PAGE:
The antidote to this illusion is what we call “menus, not mandates.” In small, rural systems, teachers may work in isolation, where a single math teacher serves all students in the middle and high school grades. They need to collaborate with peers across district, county and state lines. In urban schools, math teachers should collaborate with their subject-area colleagues down the hall.

The broad-based Professional Learning Communities At Work model serves alternative environments. While the common imperative is collaboration, each district and school should be free to engage in variations on this theme.

Ultimate Motivation
For too long, education leaders have been motivated by the question “What’s next?” We think a better question is “What’s right?” Suppose for a moment there are no federal mandates and no state requirements and the only requirement for education leaders is to address the question “What’s the right thing to do right now?”

From what we know, K-12 education leaders would not respond by waiting for answers from Washington — or Topeka or Juneau or Montgomery — to tell them what to do. They would simply do the right thing. They would move from effects to causes. They would move from meaningless to meaningful evaluations. They would move from mandates to menus.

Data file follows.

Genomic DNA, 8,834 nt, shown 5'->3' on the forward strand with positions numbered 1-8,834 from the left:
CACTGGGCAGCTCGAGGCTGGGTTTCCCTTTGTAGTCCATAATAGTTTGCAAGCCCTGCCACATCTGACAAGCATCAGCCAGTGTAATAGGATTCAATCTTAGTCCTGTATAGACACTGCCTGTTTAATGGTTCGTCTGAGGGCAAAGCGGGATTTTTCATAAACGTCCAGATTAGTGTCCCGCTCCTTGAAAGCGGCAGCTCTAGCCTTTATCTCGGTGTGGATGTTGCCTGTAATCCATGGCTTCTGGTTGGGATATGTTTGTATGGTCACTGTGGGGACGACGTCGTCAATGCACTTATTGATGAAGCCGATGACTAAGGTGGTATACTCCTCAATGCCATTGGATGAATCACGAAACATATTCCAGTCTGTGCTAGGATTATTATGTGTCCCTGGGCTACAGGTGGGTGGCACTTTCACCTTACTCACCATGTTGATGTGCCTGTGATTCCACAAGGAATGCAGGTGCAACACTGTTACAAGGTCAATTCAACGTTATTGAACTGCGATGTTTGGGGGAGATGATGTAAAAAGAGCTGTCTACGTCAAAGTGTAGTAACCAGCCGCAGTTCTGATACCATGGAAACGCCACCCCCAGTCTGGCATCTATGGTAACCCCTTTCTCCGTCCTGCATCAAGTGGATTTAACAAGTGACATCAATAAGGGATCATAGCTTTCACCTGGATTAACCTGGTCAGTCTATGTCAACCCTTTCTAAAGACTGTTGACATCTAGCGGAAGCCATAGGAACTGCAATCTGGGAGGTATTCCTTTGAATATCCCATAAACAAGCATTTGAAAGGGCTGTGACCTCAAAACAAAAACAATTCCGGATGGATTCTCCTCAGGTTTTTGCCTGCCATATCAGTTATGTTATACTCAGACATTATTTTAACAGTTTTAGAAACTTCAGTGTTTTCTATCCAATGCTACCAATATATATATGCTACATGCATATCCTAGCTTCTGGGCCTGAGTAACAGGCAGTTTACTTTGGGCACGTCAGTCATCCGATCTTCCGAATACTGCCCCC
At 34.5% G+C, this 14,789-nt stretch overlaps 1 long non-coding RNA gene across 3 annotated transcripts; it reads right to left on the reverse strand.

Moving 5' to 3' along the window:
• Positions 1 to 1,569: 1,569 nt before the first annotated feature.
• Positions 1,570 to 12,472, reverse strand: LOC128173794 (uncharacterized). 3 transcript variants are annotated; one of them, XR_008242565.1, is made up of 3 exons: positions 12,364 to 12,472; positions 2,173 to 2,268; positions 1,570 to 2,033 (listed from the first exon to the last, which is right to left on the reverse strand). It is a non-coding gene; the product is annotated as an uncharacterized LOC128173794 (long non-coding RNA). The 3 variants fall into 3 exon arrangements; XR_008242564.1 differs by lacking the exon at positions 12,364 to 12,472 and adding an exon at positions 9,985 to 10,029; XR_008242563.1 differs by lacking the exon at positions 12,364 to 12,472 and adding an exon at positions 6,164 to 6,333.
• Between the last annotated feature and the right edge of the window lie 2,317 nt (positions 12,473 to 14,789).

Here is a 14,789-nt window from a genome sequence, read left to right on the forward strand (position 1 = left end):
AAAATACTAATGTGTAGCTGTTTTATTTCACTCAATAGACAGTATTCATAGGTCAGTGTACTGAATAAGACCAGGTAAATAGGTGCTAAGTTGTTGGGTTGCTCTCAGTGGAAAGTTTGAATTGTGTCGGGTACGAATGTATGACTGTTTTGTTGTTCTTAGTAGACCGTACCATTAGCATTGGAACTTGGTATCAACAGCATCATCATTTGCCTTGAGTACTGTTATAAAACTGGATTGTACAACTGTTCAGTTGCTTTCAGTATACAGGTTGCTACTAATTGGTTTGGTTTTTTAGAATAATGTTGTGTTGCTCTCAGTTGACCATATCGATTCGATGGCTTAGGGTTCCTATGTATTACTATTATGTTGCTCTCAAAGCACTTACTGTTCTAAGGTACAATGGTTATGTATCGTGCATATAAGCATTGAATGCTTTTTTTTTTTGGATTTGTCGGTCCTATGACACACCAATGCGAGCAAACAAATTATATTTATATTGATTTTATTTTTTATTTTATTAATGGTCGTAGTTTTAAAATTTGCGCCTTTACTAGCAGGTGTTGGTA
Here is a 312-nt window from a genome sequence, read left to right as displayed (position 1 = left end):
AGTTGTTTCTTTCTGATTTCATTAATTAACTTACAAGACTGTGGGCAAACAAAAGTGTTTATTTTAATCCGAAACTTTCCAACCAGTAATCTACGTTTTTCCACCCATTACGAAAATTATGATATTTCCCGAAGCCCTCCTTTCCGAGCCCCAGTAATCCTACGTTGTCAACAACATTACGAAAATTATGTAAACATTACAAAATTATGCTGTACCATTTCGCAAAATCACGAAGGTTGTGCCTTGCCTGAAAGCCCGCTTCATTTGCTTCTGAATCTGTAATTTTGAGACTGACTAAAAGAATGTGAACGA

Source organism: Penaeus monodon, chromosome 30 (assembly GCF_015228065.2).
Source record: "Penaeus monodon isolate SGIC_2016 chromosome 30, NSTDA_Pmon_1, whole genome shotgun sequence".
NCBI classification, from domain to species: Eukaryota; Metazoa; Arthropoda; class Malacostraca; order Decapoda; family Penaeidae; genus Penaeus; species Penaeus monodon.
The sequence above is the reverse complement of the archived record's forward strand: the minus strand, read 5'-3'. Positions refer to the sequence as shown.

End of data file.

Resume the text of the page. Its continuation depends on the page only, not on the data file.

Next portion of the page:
In the end, it is not the federal Every Student Succeeds Act or any other piece of legislation that motivates education leaders, but rather what they know in their gut to be true. The best interests of students outweigh every mandate, every federal and state requirement and every passing fad.

DOUGLAS REEVES is founder of Creative Leadership Solutions in Boston, Mass. Twitter: @DouglasReeves.
REBECCA DUFOUR is an education consultant based in Lynchburg, Va. They are co-authors, with Richard DuFour, of Responding to the Every Student Succeeds Act with the PLC at Work™ Process (Solution Tree, 2018).


Additional Resources

The authors suggest these tools, all available at no charge, for upgrading performance evaluations within school districts:

» “Mini-observation” rubrics available at

» Professional Learning Community implementation rubrics available at

» Leadership Performance Matrix Leadership accessible at